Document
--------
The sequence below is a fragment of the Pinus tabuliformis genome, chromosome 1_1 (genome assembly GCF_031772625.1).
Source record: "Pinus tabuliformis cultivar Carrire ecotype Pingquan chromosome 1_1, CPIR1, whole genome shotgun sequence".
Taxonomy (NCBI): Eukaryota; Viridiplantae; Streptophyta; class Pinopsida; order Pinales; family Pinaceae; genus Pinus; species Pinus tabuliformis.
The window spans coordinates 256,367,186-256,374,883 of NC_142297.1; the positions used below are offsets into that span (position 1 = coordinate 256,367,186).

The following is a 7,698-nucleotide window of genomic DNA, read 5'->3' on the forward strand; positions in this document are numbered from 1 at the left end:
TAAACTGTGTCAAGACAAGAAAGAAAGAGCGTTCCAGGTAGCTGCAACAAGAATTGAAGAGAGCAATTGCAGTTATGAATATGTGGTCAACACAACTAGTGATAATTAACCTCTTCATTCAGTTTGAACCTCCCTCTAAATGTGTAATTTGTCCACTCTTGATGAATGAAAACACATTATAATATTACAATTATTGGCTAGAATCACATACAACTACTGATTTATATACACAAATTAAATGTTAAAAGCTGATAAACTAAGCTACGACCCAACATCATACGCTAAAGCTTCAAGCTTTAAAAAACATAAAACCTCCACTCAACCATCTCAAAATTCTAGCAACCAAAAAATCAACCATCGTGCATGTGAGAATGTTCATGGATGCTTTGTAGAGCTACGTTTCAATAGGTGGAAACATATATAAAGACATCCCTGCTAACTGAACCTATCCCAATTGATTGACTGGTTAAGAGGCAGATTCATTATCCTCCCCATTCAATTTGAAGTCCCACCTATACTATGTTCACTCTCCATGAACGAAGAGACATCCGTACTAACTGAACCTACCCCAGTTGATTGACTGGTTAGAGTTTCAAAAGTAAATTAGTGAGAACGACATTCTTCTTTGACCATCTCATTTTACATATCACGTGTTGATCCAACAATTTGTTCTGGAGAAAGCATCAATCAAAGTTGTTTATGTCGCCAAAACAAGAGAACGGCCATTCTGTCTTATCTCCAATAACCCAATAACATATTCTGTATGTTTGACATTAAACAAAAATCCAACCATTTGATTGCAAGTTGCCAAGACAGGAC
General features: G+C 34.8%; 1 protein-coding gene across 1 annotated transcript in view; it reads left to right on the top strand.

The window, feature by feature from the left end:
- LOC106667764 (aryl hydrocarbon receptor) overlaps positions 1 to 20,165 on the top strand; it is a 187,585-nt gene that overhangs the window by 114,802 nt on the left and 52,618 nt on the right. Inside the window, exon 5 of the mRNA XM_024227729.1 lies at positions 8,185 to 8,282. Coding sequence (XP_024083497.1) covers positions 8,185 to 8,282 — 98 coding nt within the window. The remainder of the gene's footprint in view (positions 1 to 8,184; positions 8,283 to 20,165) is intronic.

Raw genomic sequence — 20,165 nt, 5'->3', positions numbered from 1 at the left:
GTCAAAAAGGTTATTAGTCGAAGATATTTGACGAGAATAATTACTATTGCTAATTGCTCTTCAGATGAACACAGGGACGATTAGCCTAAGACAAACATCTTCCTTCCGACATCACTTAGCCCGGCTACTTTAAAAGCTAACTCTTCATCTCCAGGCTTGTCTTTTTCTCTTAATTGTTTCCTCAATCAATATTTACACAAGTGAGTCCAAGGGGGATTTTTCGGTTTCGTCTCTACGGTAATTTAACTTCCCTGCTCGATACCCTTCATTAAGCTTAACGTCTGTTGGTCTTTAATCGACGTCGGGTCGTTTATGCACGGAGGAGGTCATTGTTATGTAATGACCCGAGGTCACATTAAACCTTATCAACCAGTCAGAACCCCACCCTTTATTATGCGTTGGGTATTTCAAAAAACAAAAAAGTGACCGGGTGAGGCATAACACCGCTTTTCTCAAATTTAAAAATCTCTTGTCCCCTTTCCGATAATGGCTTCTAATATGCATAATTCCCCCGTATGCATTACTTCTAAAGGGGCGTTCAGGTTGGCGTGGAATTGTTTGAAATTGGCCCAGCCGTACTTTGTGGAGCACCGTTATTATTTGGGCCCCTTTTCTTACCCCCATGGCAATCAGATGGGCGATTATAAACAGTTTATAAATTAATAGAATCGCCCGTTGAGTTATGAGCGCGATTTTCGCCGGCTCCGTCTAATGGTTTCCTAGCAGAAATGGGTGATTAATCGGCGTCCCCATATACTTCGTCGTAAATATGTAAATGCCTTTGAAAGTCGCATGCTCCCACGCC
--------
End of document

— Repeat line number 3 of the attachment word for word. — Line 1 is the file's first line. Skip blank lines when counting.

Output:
Taxonomy (NCBI): Eukaryota; Viridiplantae; Streptophyta; class Pinopsida; order Pinales; family Pinaceae; genus Pinus; species Pinus tabuliformis.